The Proper Fix: In addition to moisturizing with oil, limiting warm showers to no longer than ten minutes, then immediately applying a moisturizer will help your skin hold onto its naturally moisturizing oils.
The Home Remedy: Treating Dandruff With Baking Soda
The Consensus: If your scalp is coated in hair gel, Mustantig says baking soda may help “slough the product build-up [which roughs up the cuticles and causes dandruff] off the hair and scalp.” Using baking soda to actually treat dandruff, however, is a waste of time and baking soda.
The Proper Fix: Zinc supplements can rejuvenate and strengthen the skin on your scalp, preventing dandruff.
The Home Remedy: Eating Sesame Seeds to Whiten Teeth
The Consensus: Nahhas says the calcium in sesame seeds can strengthen your teeth, and their coarseness may help scrub away some of the plaque. “They definitely won’t whiten your teeth,” he says. “But they can help reduce the risk of cavities if chewed alongside proper brushing habits.”
The Proper Fix: Once again, a dentist-recommended teeth-whitening product or bleaching treatment.
The Home Remedy: Using Vinegar as an Antiperspirant
The Consensus: Dabbing your pits with vinegar won’t do much besides make you smell like vinegar, according to Allen. It does, however, work as a soothing antibacterial wash for irritated skin. To create the wash, Allen suggests mixing three tablespoons of salt, three tablespoons of vinegar and a pint of water. Then simply apply the mixture to any particularly dry or itchy areas.
The Proper Fix: Take a shower, clean your underwear and invest in deodorant. You can thank us later.
The Home Remedy: Whitening Your Teeth by Brushing Them With Salt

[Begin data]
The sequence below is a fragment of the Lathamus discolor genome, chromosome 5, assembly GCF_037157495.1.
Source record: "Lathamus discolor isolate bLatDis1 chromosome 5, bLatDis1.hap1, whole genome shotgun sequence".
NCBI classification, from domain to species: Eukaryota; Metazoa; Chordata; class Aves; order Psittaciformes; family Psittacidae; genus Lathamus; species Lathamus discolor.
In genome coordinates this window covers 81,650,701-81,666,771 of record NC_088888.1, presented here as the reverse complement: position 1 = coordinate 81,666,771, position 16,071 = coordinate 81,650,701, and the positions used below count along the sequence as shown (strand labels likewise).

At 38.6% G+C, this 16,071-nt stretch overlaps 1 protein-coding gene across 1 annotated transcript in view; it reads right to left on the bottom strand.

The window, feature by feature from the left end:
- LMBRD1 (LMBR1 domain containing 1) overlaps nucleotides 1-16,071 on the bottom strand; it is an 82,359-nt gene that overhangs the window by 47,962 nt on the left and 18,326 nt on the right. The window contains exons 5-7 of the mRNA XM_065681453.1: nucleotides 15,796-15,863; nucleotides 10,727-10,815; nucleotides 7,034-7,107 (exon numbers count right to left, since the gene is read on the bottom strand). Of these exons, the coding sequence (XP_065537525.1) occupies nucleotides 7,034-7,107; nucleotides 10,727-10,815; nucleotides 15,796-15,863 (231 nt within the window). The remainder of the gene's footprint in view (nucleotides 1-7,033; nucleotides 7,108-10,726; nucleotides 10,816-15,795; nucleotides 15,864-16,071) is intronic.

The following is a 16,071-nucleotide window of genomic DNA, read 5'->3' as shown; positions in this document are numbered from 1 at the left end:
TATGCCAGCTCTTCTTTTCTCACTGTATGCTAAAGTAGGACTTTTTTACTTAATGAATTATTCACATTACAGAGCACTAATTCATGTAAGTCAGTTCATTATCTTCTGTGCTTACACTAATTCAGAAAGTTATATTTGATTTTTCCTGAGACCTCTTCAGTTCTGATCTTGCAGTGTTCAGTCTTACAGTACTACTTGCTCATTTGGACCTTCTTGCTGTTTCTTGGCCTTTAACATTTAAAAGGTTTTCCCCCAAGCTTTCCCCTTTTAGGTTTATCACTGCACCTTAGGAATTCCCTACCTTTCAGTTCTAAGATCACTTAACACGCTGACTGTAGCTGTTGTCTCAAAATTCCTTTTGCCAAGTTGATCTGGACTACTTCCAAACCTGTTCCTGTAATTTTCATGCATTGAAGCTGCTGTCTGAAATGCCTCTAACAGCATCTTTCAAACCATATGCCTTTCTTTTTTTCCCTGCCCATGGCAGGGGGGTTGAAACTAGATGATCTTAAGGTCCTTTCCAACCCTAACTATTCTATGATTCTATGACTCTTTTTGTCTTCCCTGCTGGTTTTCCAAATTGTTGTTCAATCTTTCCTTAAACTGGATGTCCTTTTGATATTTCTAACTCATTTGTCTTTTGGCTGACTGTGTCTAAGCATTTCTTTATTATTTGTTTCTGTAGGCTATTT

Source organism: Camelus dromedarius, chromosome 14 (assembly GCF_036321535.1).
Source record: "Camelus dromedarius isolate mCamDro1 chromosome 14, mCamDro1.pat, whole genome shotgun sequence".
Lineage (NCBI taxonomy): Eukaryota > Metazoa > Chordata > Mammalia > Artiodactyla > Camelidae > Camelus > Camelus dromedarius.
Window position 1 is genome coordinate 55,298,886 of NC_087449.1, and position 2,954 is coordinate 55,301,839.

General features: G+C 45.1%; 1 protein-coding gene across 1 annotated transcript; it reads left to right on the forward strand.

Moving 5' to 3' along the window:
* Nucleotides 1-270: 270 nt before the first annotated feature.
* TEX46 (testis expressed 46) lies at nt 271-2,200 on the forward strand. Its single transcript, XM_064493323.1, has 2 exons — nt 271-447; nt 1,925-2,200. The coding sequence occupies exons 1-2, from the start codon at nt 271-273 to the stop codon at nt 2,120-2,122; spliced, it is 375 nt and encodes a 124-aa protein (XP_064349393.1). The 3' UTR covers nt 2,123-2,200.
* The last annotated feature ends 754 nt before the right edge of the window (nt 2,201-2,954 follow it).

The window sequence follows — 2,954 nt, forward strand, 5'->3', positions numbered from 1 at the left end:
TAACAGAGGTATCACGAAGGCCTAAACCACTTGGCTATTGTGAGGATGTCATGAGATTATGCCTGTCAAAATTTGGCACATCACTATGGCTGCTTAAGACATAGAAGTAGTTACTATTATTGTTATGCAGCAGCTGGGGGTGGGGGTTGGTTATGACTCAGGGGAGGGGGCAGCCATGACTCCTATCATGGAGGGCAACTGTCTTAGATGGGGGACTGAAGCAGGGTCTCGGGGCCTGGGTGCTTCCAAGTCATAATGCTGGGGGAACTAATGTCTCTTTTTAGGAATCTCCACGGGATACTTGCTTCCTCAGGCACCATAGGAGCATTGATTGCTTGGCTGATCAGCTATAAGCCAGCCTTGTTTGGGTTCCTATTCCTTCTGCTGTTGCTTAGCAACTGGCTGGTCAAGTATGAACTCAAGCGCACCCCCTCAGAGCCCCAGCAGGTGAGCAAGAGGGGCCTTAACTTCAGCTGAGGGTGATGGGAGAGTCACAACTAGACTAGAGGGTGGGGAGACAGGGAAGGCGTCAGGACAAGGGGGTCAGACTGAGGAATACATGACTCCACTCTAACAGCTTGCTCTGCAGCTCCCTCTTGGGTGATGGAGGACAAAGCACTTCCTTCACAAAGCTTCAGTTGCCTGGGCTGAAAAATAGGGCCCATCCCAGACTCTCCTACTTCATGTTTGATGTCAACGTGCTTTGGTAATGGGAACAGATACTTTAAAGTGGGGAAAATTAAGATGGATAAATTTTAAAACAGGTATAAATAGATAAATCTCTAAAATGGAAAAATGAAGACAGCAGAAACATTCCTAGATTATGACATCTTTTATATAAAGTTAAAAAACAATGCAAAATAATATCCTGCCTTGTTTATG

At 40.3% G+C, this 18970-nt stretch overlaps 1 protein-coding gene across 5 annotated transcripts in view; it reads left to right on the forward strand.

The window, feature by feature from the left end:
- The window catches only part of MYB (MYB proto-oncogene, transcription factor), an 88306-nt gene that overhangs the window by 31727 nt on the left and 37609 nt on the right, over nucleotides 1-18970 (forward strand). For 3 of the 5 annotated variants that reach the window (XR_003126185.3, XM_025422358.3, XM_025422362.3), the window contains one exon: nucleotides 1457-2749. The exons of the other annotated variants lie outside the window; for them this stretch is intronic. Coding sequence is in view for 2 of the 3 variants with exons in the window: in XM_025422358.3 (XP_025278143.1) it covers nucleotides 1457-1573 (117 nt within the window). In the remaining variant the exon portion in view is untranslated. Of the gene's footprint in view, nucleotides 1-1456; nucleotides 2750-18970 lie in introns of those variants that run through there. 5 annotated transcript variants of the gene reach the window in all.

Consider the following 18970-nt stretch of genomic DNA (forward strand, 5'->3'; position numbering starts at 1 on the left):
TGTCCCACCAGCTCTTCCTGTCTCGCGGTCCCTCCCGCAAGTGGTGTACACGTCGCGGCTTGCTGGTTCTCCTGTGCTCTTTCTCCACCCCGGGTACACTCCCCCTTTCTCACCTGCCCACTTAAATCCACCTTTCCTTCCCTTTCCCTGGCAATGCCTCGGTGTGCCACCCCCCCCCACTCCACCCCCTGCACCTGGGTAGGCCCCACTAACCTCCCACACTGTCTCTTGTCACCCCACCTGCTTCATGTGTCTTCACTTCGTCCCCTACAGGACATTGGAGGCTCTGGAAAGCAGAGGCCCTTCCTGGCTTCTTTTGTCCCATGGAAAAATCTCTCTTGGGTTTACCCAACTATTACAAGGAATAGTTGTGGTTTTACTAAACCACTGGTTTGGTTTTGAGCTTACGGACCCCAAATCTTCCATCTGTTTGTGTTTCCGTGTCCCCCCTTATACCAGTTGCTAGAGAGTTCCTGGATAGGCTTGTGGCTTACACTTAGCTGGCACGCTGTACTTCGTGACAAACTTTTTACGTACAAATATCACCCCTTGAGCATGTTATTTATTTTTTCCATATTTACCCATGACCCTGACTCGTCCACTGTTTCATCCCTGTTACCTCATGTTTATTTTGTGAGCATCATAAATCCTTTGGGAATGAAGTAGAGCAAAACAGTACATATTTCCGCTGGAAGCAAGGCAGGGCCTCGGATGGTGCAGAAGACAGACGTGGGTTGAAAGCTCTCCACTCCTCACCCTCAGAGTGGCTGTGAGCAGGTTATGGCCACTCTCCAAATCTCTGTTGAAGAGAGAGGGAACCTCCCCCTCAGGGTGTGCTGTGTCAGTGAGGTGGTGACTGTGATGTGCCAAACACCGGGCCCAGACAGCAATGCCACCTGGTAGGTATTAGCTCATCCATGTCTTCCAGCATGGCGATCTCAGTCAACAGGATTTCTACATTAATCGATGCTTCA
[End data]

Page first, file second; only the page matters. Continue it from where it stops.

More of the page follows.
The Consensus Dentists often recommend rinsing with saltwater after surgery, as it kills off harmful bacteria, but can brushing with salt whiten your chompers, too? Not according to Nahhas: “Salt won’t whiten your smile,” he says. “Salt is used for healing of soft tissue, not teeth whitening.”
The Proper Fix: Again, have your dentist recommend a teeth-whitening product or bleaching treatment.
The Home Remedy: Repairing Damaged Hair With an Egg Wash
The Consensus: Mustantig laughs when asked if raw eggs can bring dry, dead hair back to life, which is pretty telling. “My guess is that people use an egg because they think the protein will heal their hair, but those molecules aren’t small enough to penetrate into the hair,” she says. “So it’s really not going to do you any good.” Worse yet: It will make your head smell like a two-day-old Denver omelette.
The Proper Fix: Conditioner works wonders by delivering hydrating lipids, fatty acids and nutrients directly into the hair. Damaged hair may also be a sign that you’re shampooing too frequently, so try skipping a wash every other day.
Turns out, these life hacks aren’t really hacks at all… well except for the fact that they’ll hack your hair, your teeth and your skin to pieces.